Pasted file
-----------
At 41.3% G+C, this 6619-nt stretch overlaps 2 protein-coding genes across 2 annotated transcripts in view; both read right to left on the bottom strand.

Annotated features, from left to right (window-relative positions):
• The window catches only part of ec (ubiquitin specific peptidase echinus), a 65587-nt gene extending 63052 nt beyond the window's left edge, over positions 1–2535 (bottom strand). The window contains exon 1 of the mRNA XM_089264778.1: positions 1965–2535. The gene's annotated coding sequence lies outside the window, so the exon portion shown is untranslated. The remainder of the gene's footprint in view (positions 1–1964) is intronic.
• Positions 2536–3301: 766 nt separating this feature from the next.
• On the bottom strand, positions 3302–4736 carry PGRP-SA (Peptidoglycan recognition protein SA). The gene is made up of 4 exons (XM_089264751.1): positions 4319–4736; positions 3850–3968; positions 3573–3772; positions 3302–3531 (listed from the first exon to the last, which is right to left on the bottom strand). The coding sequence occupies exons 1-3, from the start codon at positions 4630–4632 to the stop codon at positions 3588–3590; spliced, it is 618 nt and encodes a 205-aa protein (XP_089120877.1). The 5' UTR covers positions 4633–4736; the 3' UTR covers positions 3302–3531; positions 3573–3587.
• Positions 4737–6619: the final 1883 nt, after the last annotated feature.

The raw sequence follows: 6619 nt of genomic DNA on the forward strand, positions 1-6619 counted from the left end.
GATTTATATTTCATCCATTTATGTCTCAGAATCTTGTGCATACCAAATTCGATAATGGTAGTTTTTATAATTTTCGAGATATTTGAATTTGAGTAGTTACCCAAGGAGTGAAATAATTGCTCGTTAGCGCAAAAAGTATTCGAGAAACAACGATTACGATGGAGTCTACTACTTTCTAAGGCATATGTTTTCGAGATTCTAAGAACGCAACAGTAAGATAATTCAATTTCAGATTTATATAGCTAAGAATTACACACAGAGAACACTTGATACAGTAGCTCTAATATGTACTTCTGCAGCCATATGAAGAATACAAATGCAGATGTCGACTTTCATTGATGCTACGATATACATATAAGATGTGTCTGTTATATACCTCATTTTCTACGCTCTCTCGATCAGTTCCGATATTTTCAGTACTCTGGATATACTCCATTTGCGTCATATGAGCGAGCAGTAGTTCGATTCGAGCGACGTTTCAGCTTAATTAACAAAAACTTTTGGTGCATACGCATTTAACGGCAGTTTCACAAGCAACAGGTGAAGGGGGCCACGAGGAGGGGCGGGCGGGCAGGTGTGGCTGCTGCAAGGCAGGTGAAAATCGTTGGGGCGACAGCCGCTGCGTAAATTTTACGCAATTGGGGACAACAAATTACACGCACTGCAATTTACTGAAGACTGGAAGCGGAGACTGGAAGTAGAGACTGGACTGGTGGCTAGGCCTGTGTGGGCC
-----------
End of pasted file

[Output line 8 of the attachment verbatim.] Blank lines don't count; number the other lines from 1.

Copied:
GATTTATATTTCATCCATTTATGTCTCAGAATCTTGTGCATACCAAATTCGATAATGGTAGTTTTTATAATTTTCGAGATATTTGAATTTGAGTAGTTACCCAAGGAGTGAAATAATTGCTCGTTAGCGCAAAAAGTATTCGAGAAACAACGATTACGATGGAGTCTACTACTTTCTAAGGCATATGTTTTCGAGATTCTAAGAACGCAACAGTAAGATAATTCAATTTCAGATTTATATAGCTAAGAATTACACACAGAGAACACTTGATACAGTAGCTCTAATATGTACTTCTGCAGCCATATGAAGAATACAAATGCAGATGTCGACTTTCATTGATGCTACGATATACATATAAGATGTGTCTGTTATATACCTCATTTTCTACGCTCTCTCGATCAGTTCCGATATTTTCAGTACTCTGGATATACTCCATTTGCGTCATATGAGCGAGCAGTAGTTCGATTCGAGCGACGTTTCAGCTTAATTAACAAAAACTTTTGGTGCATACGCATTTAACGGCAGTTTCACAAGCAACAGGTGAAGGGGGCCACGAGGAGGGGCGGGCGGGCAGGTGTGGCTGCTGCAAGGCAGGTGAAAATCGTTGGGGCGACAGCCGCTGCGTAAATTTTACGCAATTGGGGACAACAAATTACACGCACTGCAATTTACTGAAGACTGGAAGCGGAGACTGGAAGTAGAGACTGGACTGGTGGCTAGGCCTGTGTGGGCC